So what is design thinking? According to Tom Brown from IDEO, it’s about where the three aspects below overlap:

  1. Feasibility - can we produce it?
  2. Viability - is there a business case?
  3. Desirability - do people want it?

When the answer to all three questions is yes, you will have innovation (and wings!). Smartphones already existed before the iPhone was developed, but nobody wanted them. Apple made the idea desirable. How do your achieve that?

Contrary to what most people think, Thomas Edison was not the inventor of the light bulb. But Edison did have the idea, dozens of years later, that the lamp should not only look good and be useful, but that the world also needed power stations, and a way to get the power they produced into people’s homes. Of course consumers want to have light everywhere, but it doesn’t become truly desirable until you come up with a whole overarching system to make it accessible and easy.

A more recent example: iTunes was launched in January 2001 and was a really good product at the time. You could rip CDs with it, organise your music library and buy digital music. But it didn’t become truly great until the iPod was launched in October that year. There were other MP3 players but they were super geeky. The iPod was nice to look at, handy, had a huge storage capacity of 4GB (how would you ever be able to fill it?!) and above all: it was part of an ecosystem, just like Edison’s electricity network. That’s what made the iPod great.

Five steps in design thinking

Hopefully I have been able to convince you of the necessity of design thinking. Now let’s put it into practice. The basic model has five steps: empathize – define – ideate – prototype – test. You can plot these five steps on the Double Diamond model, which was introduced by IDEO, and is based on the diverge-converge principle: Discover (study the user’s behaviour and the relevant history and facts), Define (collect ideas for your question, workshop them, reformulate your question), Develop (develop ideas for solutions) and Deliver (make prototypes, select, and monitor results).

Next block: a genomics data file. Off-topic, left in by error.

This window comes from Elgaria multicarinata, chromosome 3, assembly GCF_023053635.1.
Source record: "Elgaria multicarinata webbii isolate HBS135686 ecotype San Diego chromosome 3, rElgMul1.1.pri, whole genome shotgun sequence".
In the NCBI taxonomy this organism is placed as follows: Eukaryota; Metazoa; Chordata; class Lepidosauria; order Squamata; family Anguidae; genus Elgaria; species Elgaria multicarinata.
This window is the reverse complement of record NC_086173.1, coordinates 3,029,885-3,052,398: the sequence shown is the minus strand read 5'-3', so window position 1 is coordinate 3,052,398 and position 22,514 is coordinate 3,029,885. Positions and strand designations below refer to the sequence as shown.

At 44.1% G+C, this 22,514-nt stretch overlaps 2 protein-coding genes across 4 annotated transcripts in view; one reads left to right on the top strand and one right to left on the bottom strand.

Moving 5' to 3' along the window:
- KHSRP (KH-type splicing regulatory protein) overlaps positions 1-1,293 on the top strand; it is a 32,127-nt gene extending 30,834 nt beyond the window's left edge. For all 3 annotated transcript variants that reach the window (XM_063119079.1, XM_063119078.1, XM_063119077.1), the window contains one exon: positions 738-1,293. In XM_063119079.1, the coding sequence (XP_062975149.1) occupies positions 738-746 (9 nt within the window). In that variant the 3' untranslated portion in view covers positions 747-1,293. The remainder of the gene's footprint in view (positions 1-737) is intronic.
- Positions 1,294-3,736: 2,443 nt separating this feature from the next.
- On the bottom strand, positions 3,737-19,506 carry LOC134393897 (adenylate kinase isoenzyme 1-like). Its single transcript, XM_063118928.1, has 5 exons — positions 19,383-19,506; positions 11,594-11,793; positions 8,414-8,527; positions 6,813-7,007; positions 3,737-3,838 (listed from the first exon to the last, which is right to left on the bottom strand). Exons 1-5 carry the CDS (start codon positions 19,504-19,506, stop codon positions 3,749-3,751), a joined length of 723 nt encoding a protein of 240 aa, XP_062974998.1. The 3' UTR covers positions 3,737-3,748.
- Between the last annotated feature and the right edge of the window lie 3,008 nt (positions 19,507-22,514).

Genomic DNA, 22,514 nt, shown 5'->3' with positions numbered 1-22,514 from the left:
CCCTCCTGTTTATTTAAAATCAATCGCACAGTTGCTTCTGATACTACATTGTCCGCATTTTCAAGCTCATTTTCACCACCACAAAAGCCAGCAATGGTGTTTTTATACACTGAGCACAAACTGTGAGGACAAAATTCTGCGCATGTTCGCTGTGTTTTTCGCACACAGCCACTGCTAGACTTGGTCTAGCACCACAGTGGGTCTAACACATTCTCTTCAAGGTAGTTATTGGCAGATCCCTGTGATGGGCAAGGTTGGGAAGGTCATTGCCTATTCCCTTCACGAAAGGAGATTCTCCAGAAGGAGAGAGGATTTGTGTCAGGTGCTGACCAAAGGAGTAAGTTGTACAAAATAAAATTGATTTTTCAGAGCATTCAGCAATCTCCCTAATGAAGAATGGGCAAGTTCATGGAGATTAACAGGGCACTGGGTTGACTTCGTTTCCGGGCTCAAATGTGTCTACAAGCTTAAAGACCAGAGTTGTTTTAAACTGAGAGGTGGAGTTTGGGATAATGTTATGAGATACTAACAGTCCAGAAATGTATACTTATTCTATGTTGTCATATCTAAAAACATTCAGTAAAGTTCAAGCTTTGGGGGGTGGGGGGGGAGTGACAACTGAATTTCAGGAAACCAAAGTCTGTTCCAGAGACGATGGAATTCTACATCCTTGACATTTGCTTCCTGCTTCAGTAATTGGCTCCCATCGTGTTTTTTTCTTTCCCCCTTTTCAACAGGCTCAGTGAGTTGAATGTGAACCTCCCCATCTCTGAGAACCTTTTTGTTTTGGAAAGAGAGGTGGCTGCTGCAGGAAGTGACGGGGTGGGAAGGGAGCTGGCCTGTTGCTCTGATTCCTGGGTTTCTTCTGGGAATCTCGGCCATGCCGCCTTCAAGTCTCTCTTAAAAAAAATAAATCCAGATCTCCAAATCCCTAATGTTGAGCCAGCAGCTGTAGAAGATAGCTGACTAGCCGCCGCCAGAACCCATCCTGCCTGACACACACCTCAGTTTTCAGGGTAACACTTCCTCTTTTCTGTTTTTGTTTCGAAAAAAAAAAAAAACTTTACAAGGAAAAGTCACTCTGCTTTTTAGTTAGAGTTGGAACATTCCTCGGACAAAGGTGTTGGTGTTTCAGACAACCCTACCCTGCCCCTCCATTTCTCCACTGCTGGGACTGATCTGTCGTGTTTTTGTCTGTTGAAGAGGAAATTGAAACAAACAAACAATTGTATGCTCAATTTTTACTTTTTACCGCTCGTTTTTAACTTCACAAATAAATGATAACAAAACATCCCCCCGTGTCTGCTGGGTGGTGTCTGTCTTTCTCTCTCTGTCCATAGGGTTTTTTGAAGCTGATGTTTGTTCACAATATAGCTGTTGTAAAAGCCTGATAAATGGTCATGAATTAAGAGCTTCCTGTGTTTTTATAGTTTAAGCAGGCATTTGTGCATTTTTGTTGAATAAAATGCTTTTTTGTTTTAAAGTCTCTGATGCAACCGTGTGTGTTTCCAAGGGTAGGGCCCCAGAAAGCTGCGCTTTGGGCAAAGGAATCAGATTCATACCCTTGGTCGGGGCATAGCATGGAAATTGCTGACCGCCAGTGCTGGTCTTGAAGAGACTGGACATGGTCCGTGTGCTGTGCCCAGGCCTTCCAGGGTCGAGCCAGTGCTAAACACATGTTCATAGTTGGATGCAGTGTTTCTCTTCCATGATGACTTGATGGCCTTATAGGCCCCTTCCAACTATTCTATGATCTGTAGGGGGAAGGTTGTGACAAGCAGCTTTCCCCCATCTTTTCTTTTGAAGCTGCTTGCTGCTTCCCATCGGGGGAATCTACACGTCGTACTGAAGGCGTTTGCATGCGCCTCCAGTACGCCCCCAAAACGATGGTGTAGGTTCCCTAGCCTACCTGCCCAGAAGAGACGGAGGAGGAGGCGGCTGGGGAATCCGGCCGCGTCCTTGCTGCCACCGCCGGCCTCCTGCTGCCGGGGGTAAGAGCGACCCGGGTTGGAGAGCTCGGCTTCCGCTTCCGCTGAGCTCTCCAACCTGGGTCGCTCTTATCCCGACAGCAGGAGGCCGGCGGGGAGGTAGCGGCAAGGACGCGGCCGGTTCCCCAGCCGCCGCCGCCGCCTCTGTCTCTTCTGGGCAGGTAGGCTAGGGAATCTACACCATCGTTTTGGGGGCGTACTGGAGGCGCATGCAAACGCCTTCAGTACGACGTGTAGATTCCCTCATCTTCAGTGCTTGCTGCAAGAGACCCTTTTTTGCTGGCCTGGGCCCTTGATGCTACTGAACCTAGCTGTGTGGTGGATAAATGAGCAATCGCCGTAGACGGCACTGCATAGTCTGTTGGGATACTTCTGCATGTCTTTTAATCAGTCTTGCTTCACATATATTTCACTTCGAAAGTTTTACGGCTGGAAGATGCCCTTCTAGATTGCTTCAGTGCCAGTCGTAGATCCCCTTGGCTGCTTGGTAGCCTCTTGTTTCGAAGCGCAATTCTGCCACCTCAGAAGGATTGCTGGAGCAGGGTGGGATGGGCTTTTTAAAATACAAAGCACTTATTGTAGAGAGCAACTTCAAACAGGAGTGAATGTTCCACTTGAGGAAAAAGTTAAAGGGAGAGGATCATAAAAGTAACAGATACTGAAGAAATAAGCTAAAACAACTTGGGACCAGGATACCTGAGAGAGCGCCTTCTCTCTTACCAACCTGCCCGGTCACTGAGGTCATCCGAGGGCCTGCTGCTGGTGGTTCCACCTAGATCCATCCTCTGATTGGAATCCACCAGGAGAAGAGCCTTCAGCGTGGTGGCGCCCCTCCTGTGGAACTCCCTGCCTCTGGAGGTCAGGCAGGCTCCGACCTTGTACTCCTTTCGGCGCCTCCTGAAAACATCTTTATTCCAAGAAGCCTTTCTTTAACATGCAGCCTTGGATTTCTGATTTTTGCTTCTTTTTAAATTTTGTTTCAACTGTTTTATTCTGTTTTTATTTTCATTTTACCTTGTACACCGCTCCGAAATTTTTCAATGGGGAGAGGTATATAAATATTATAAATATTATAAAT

The lean startup method, which is used by agile design, is a continuation of this process. The method is cyclical: thinking of solutions, testing them, learning, improving, creating new solutions, improving them, etc. Despite the two models’ compatibility, in a technology-driven process the empathy-step is often forgotten. People only move through the second diamond and skip the first.

It’s not surprising, because it is not easy to really get to know the customer’s needs. There are three communication levels that you can use. The first is explicit, where you ask clients what they want and they answer you. The second is by observing the customer’s behaviour so that you also learn the things that are not said explicitly. The third is feeling, dreaming, knowing - to find those things out you will have to have deep sessions with the customer.

By now, the third generation Apple Watch has entered the market. It has GPS, a 4G SIM card and a faster processor. In general, it is now a better product. But I don’t think I will buy it. Apple put the first one on the market too quickly and didn’t study the use case, which means it is not desirable for me anymore. If you zoom in on technology and forget the empathy step, technology becomes at best irritating or useless, and at worst it’s just scary. That’s why design thinking is so important.